A test being conducted at a laboratory .
(photo credit: Courtesy )
The lack of coordination among government agencies,
the military, the universities and industry doing scientific research
and development has wasted precious resources and time, as Israel
struggles with inadequate funds in the race against scientists around
the world, says Prof. Oded Abramsky, chairman of the Israel National
Council for Research and Development (INCRD).
In an interview with The Jerusalem Post last
week, Abramsky - a leading neurologist at the Hadassah University
Medical Center and a former chief scientist of the Health Ministry -
urged that the government give much higher priority to scientific
R&D to promote economic growth and improve medical care, plan
national science infrastructures, bring back outstanding young Israeli
scientists who have left the country due to the lack of research
positions and funding, and offer opportunities so that valuable local
scientists do not leave.
Abramsky said that many local scientists had more contact with
colleagues in their field abroad than with fellow Israeli scientists in
other institutions. In addition, there is a dearth of statistics and
other data on R&D that slows progress and coordination and leads to
duplication of efforts.
The INCRD chairman, whose job is to make recommendations to the
government and the prime minister on scientific R&D, said that
long-term policies - rather than "just putting out fires" - must be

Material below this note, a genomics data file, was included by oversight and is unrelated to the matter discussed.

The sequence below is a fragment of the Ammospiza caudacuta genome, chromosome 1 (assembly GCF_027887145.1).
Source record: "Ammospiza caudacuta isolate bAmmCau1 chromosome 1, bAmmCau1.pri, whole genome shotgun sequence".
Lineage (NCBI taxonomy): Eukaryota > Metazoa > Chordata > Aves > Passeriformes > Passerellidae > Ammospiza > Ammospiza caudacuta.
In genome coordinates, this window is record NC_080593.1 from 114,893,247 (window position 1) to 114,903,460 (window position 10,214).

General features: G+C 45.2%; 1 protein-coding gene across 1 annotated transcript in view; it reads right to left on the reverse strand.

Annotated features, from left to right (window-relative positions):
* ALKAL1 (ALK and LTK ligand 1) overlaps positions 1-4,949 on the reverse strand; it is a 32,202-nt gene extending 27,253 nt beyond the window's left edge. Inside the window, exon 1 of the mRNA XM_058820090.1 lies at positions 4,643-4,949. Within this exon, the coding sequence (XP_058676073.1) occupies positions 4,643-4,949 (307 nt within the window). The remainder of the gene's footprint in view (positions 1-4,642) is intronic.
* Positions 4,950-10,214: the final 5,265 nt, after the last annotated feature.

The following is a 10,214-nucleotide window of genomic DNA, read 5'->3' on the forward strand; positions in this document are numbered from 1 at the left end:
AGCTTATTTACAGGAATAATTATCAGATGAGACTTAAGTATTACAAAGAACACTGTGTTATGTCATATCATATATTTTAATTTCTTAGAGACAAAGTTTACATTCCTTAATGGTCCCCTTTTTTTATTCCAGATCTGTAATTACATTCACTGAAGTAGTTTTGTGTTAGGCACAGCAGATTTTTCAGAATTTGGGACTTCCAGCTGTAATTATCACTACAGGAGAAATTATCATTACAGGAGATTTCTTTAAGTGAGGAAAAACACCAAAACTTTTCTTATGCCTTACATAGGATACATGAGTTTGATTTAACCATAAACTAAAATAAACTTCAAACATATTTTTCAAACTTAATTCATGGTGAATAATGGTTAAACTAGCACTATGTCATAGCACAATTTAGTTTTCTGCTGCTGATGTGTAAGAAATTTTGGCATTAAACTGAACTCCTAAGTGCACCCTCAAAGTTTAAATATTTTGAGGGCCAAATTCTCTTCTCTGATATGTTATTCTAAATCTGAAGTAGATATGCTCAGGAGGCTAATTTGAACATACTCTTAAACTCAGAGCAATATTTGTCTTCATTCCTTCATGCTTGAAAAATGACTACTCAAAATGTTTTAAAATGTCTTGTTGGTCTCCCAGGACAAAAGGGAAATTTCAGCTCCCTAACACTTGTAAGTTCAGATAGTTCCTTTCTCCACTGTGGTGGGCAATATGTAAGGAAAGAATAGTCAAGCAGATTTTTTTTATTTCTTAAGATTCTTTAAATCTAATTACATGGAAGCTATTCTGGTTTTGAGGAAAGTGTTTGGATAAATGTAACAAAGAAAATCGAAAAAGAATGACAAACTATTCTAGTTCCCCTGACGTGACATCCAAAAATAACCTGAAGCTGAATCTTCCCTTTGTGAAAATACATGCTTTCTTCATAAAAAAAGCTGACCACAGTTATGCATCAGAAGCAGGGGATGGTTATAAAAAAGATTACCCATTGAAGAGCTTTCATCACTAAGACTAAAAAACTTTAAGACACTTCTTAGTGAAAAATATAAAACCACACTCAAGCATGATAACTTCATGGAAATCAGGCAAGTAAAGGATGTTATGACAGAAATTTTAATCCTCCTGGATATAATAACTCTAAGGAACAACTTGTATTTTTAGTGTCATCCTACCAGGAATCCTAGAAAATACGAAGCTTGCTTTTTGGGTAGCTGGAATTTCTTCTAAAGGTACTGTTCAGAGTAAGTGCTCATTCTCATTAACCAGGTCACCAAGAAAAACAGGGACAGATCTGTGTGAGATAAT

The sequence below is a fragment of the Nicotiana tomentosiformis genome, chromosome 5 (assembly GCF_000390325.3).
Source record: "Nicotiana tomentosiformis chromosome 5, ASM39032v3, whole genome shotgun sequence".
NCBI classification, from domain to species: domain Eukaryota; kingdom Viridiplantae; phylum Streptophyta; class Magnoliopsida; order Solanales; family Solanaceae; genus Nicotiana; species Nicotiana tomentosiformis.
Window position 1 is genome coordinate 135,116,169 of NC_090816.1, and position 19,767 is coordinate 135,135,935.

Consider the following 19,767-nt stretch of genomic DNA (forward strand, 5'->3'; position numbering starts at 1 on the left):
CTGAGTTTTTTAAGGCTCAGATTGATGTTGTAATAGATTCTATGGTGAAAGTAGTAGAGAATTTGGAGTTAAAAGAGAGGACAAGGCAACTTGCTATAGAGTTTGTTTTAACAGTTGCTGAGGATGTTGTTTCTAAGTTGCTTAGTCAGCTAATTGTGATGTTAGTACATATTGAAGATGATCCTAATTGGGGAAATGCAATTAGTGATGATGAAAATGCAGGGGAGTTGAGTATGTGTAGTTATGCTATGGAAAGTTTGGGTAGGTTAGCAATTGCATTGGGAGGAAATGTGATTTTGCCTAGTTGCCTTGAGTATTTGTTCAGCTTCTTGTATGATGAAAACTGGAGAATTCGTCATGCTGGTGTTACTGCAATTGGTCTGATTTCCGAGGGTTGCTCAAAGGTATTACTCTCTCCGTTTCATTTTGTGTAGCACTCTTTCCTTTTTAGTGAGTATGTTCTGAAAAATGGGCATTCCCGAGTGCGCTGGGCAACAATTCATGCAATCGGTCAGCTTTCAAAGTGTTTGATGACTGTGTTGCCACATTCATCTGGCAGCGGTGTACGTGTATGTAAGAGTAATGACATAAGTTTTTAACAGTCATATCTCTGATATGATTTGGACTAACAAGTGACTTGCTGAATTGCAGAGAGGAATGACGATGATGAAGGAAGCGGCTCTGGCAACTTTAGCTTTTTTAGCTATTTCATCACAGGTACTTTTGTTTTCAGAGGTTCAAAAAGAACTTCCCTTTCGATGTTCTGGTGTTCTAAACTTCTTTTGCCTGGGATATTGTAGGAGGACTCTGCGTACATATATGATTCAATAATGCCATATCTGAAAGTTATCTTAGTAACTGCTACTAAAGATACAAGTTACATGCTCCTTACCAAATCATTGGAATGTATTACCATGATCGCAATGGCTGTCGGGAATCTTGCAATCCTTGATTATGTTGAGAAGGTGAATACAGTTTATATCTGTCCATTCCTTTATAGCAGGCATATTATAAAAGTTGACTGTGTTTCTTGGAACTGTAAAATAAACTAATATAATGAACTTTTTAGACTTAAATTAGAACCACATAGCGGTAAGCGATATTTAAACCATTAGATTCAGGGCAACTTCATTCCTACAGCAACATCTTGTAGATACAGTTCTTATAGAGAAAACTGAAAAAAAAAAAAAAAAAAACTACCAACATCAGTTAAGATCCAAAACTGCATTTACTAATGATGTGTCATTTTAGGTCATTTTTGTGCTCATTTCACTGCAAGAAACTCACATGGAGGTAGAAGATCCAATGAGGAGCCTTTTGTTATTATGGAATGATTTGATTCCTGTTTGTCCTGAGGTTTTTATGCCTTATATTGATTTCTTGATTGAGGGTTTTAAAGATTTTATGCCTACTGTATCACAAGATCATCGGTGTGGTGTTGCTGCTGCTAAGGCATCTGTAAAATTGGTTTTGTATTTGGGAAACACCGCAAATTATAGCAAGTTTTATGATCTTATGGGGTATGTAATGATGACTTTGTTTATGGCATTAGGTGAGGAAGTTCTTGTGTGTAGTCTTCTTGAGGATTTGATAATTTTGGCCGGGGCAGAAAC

Abramsky, who has appointed and received reports
from expert committees aimed at repairing the R&D system and
improving the tools for scientific advancement, recommends that fields
in which Israel lacks superiority or the potential to excel be
minimized or abandoned. Instead, Israeli researchers strained by
inadequate funds should focus on niches in which they have talents and
The INCRD became a statutory body under the aegis of the
Science and Technology Ministry, thanks to a private member's bill
initiated by now-minister Michael Eitan; until then, the INCRD was weak
and the government was not required to ask for or listen to any of its
advice, Abramsky said.
In a growing number of countries, including Japan
and Finland, the national council for R&D is formally chaired by
the prime minister, thus giving it the highest of priorities.
The INCRD would prefer to be put under the aegis of the Prime
Minister's Office, he said, but even if not, it should become an
autonomous body with a separate legal adviser, accountant and funding.
He related that a few months ago, the INCRD had not been
permitted by the Science and Technology Ministry to publish a paid
condolence message in the newspapers for the country's late fourth
president, Prof. Ephraim Katzir, who was a previous chairman, because
the ministry had already published such a notice.
Abramsky has asked Prime Minister Binyamin Netanyahu - who is
"very sympathetic to and interested in promoting R&D" - to ensure
that Israel's scientific research and development becomes "part of a
strategic plan and a long-term systemic approach," and has voiced the
INCRD's views in cabinet meetings.
One of the few ministries that has taken initiatives to improve
coordination, set national priorities for R&D and minimize
duplication and waste is the Health Ministry under outgoing
director-general Prof. Avi Yisraeli, said Abramsky, who appointed a
committee headed by Prof. Ehud Razin, the former dean of the Hebrew
University Medical Faculty, to study the problems in medical research
and make recommendations.
Yisraeli managed to persuade the Treasury to increase its
funding of medical R&D and to find spare cash in the ministry's
budget that doubled the ministry's funding of medical research from NIS
4 million a year to the current NIS 8m. But Abramsky said that the
figure must be multiplied several times more for it to have an effect.
As a former ministry chief scientist, Abramsky said that the
people in those ministry positions had the power only to allocate
available R&D budgets, and not to set priorities or coordinate with
A Science/Health Page feature on science R&D will appear on Sunday, August 16.